Any work that takes from Watchmen, desecrates it. Unfortunately Before Watchmen, will have an effect on Watchmen. This work will be connected, and it makes me sad.

My problem is not with the creators, because as we know, this economy sucks, and it is hard to turn down something when they are offering to empty out a dump truck full of money on your lawn. Recently Paul Pope posted on twitter about how he was doing a cover for Before Watchmen. He stated that he was giving his payment for the cover to the Hero Initiative. I got into a discussion with Brandon Graham about it. On one part, I was happy to see him donate money, but his name holds a lot weight. Pope is a guy that was self-publishing back in the day, and it has stood the test of time. We couldn’t come to an easy agreement to how we feel about it. Both of us had strong opinions on it, both admiring Pope’s work, but having a hard time with the idea in general. It is not a simple split down the middle, right or wrong.

In the end, I hope that you will ignore the work, don’t give it the time of day. There is an endless supply of fantastic comics that you can read that won’t make you feel dirty. At the end of the panel, after hearing Wein talk about his work on Before Watchmen, I could see the difference between the way he looked at comics and the way Moore looked at comics. If you listen to the panel, you will hear others talk about their experiences working with writers and you can really hear the vision in the craft of certain writers. Just the passion that Rucka brings forward is amazing, he lives his work, and feels his work. There is no passion in Before Watchmen, just money. Great for the short term for those involved, but could have a long term effect on how to understand the value of comics as a literary movement. People talk about a division between indy sensibilities and mainstream, and this defines it. You don’t see Drawn and Quarterly getting Chester Brown to do a whole series of work based on great Canadian historical figures, because he has done that work and since moved on.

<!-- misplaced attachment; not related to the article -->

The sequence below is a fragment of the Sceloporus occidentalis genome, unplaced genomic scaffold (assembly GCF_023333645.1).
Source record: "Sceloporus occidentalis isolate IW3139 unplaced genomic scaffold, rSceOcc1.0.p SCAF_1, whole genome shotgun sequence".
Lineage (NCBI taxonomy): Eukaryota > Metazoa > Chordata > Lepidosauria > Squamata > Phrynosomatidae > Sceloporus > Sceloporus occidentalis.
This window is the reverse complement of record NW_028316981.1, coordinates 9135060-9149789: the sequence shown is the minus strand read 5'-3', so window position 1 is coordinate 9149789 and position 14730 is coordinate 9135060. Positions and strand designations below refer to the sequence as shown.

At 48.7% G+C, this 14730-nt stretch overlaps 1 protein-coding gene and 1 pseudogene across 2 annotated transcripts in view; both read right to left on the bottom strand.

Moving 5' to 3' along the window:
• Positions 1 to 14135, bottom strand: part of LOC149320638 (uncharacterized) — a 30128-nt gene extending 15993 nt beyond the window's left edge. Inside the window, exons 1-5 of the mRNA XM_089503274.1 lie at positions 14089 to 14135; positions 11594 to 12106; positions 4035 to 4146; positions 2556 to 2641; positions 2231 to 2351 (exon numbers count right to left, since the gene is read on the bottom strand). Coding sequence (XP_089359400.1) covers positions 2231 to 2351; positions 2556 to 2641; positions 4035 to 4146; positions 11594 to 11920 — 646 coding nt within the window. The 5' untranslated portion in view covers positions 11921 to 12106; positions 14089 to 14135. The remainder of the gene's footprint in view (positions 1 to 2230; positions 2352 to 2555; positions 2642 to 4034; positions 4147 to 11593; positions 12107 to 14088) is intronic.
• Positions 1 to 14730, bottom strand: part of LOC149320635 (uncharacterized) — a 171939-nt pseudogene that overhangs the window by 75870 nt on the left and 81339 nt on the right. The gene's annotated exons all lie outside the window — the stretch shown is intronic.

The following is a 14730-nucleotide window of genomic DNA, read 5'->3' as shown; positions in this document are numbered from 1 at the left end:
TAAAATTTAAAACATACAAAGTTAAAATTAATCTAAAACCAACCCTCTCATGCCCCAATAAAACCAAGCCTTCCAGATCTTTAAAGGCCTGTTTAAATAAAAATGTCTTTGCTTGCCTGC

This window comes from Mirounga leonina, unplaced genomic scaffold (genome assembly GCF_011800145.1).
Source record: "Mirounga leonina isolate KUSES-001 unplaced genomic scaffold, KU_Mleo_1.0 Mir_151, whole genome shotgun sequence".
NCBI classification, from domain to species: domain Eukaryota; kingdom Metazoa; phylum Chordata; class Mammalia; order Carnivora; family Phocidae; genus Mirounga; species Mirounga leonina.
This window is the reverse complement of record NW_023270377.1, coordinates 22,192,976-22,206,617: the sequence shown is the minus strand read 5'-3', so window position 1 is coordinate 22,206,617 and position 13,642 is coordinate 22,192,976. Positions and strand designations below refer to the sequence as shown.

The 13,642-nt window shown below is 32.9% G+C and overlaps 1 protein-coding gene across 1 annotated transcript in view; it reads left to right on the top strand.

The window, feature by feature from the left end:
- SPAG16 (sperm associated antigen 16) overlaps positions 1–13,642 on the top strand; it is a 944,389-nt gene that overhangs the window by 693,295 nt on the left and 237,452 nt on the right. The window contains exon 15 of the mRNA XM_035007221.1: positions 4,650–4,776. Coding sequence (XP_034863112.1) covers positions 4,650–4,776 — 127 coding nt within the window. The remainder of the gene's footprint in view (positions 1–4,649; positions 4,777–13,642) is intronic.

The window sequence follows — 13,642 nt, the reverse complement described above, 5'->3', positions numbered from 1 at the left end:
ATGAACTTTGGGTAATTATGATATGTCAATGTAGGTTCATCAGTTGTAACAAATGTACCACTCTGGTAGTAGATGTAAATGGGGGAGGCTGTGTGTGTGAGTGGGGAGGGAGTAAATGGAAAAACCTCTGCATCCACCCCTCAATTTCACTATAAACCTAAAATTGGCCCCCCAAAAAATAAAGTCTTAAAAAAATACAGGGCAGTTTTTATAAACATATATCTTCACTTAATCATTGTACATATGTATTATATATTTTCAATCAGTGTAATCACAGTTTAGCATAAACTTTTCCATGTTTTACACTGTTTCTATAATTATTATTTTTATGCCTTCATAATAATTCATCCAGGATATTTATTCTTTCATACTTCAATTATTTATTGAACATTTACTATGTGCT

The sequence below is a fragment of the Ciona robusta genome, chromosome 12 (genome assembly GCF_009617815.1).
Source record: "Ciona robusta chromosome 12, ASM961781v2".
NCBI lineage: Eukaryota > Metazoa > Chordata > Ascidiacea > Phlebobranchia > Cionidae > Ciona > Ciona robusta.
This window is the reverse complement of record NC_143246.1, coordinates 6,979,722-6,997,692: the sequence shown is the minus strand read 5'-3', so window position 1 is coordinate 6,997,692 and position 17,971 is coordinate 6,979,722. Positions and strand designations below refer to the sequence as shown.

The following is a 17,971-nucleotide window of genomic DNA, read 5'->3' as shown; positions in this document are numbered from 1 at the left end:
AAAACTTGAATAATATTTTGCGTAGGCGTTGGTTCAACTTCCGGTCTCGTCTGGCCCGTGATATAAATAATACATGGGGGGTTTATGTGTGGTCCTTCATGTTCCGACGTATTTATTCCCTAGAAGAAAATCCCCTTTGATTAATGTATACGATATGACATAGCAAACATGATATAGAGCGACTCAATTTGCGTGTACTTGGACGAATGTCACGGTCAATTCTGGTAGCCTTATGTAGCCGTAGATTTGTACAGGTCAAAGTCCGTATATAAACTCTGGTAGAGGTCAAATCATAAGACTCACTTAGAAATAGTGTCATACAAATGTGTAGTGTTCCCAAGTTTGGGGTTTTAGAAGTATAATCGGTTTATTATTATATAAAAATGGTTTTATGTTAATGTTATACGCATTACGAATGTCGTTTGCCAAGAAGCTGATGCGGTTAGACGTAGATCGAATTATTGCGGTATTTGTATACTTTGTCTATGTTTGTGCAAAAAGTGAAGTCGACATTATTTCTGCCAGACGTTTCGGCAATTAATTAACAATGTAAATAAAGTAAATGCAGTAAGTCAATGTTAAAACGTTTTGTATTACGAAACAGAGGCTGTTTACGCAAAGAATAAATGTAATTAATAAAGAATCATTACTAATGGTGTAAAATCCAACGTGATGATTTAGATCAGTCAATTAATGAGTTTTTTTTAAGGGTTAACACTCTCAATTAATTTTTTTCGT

I could keep going on, but I realize this probably hasn’t made any sense, but that’s ok. I have some comics I need to get back to reading anyways. Did you know that Pat McEown has new book out? It’s great.


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7 Responses to Rock Star Comic Creator Super Panel and My Feelings on Before Blechtmen

  1. There are comics I read that make me feel dirty, but the good kind of dirty. Not fucking over Alan Moore for 30 pieces of silver dirty.

  2. Squally Showers says: